NAIROBI, Kenya, May 20 – The government has been challenged to develop a strategy that will encourage industries to relocate near power generation points to save on transmission costs.
Geothermal Development Company (GDC) Chief Executive Officer Dr Silas Simiyu is proposing the creation of clustered centres within the power generation areas that can attract people and reduce the need to invest heavily in electric transmission.
"The thinking that all power generated must be transmitted to Nairobi must be changed. We have to come up with a concept that looks at power generation as a catalyst to attract industries to move to the areas where power is generated so that we are not bogged down by the challenges of transmission," argued Dr Simiyu.
Transmission of electricity is an expensive affair where, for instance, the Kenya Electricity Transmission Company (KETRACO) is expected to spend Sh120 billion to install 5, 000 kilometres of 440kV, 500kV lines by 2015.
Such high voltage lines not only provide reinforcements to the current distribution network but they also reduce the amount of energy that is lost in long distance transmission.
A rethink of this strategy would however save the country billions of shillings that is spent in transmitting power to where it\’s needed, not forgetting the amount of power estimated at five Gigawatt-hours every month that is lost during the process.
"Rural electrification is a very noble thing but if we connect 80 percent or 90 percent, Kenya would just be full of wires. We must use centres under power generation and create areas as magnets that have proper social amenities that can attract people there," he went on.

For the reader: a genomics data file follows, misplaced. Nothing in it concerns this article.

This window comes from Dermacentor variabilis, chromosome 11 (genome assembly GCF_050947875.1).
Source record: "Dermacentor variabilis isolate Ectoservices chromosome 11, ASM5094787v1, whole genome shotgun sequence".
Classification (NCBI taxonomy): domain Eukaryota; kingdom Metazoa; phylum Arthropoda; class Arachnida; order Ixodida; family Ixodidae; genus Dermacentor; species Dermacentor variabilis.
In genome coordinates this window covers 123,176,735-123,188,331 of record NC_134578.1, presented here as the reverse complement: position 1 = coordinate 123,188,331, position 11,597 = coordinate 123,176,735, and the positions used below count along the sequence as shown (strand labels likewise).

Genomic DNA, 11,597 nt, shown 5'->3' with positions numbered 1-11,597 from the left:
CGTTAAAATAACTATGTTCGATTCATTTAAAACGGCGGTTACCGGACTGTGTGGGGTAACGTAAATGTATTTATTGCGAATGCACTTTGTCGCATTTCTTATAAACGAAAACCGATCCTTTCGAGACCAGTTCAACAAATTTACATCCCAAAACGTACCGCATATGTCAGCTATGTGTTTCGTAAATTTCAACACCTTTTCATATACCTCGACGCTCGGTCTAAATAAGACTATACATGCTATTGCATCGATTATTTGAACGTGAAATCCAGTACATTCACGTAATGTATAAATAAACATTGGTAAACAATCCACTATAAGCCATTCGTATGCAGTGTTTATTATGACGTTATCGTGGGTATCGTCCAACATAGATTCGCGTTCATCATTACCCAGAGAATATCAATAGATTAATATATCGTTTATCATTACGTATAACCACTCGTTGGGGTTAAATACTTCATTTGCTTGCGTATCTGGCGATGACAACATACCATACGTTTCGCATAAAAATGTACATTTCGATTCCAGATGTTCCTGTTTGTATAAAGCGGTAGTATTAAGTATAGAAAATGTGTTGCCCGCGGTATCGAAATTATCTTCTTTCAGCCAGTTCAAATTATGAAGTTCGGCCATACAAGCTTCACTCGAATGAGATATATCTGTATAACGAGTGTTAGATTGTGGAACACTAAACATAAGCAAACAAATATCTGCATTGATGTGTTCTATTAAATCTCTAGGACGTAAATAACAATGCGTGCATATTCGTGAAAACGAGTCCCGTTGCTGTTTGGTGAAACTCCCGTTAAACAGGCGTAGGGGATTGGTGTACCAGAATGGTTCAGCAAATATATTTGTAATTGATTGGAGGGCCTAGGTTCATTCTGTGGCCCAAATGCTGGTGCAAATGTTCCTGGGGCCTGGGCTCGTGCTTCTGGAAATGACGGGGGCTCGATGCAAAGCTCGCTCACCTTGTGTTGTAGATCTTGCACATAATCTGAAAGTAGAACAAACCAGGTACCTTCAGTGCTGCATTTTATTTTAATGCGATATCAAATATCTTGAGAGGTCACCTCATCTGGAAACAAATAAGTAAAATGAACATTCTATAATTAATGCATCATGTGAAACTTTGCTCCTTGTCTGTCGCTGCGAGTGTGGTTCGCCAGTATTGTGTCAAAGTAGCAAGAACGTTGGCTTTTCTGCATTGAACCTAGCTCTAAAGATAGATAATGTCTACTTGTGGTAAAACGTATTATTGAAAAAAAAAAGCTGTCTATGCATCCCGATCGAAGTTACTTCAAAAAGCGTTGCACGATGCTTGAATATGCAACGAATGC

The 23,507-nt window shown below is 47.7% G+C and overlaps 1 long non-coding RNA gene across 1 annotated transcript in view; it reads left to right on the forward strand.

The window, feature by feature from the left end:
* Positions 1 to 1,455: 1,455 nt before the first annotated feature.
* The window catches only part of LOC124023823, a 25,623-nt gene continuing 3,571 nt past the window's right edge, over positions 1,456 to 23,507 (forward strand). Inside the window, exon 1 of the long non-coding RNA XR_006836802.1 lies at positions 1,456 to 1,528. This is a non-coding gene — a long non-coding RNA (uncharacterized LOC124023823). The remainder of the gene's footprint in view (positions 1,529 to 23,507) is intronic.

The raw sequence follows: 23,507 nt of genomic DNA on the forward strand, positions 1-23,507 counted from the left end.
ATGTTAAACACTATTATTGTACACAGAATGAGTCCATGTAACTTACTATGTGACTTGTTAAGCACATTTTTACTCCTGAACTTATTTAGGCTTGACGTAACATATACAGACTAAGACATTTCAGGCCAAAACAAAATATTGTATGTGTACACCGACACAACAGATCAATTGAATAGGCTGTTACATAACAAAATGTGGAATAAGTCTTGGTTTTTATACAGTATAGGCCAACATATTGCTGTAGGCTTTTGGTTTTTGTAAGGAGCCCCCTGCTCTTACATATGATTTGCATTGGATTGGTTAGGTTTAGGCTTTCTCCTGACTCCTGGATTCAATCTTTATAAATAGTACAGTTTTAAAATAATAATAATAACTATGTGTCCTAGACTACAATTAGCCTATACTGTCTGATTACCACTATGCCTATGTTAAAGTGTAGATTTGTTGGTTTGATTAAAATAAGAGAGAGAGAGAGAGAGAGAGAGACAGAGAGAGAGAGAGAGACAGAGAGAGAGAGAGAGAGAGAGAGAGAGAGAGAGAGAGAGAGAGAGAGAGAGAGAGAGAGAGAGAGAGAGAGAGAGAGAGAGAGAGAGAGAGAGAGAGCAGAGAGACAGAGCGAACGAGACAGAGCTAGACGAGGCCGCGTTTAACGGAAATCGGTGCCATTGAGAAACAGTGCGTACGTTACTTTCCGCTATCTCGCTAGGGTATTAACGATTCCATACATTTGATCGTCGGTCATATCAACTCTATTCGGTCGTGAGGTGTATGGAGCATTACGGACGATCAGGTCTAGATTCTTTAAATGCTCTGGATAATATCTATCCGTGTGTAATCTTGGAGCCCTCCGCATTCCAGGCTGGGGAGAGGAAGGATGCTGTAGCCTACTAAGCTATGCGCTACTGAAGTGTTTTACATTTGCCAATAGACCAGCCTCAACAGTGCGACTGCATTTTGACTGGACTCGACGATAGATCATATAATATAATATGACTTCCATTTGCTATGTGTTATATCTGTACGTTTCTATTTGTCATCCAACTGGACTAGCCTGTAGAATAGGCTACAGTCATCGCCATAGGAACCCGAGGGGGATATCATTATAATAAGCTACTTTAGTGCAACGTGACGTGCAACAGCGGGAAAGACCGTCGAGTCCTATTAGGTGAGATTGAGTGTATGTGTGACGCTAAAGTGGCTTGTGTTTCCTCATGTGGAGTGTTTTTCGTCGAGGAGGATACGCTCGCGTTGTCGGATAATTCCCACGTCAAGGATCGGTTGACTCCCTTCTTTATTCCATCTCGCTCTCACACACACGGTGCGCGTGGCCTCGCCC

At an energy forum, the CEO also took issue with the government\’s plans to import power from neighbouring countries saying that Kenya should instead exploit its vast renewable resources.
The government has been mulling the construction of lines to link Kenya to Ethiopia and Tanzania to provide the country with the capacity to tap into cheaper power from its neighbours.
Kenya power imports are expected to increase to 200 Megawatts (MW) by 2014 and 2000 (MW) by 2031.
While this points to the importance that regional electricity trade has and will continue to have in the future, Dr Simiyu questioned why the government cannot shift focus to aggressively harness into the huge local capacity that would see the country become a major exporter of clean energy.
According to the government\’s Least Cost Power Development Plan of 2011 to 2031, the country is projected to have an installed capacity of 21, 620MW by 2031 that will come from a mix of different renewable and non renewable energy sources such as geothermal, nuclear, solar, wind and biomass.
To attain these ambitious goals however, the government would need to formulate appropriate policies that would enable the country to tap into the clean energy resources.
Andrew Amadi an Energy Consultant at UNEP emphasised that with the right strategies, Kenya can find the proper mix of clean, affordable and efficient energy that can help deliver its development goals.
"Although Kenya seems to be the only country that doesn\’t have oil resources but it has enough (energy) resources that can power the entire economy. With the right strategy, the right policies, there is no limit to what the country can do in terms of securing energy supply," the consultant pointed out.
Mr Amadi recommended that the government should consider increasing the incentives for instance by raising the feed-in tariffs for the private sector to invest in renewable energy as well as increase public awareness on clean energy.
Besides the lack of supportive legislations, limited funds have been cited as one of the major hindrances to the development of the proven and abundant energy resources that are available in the country.
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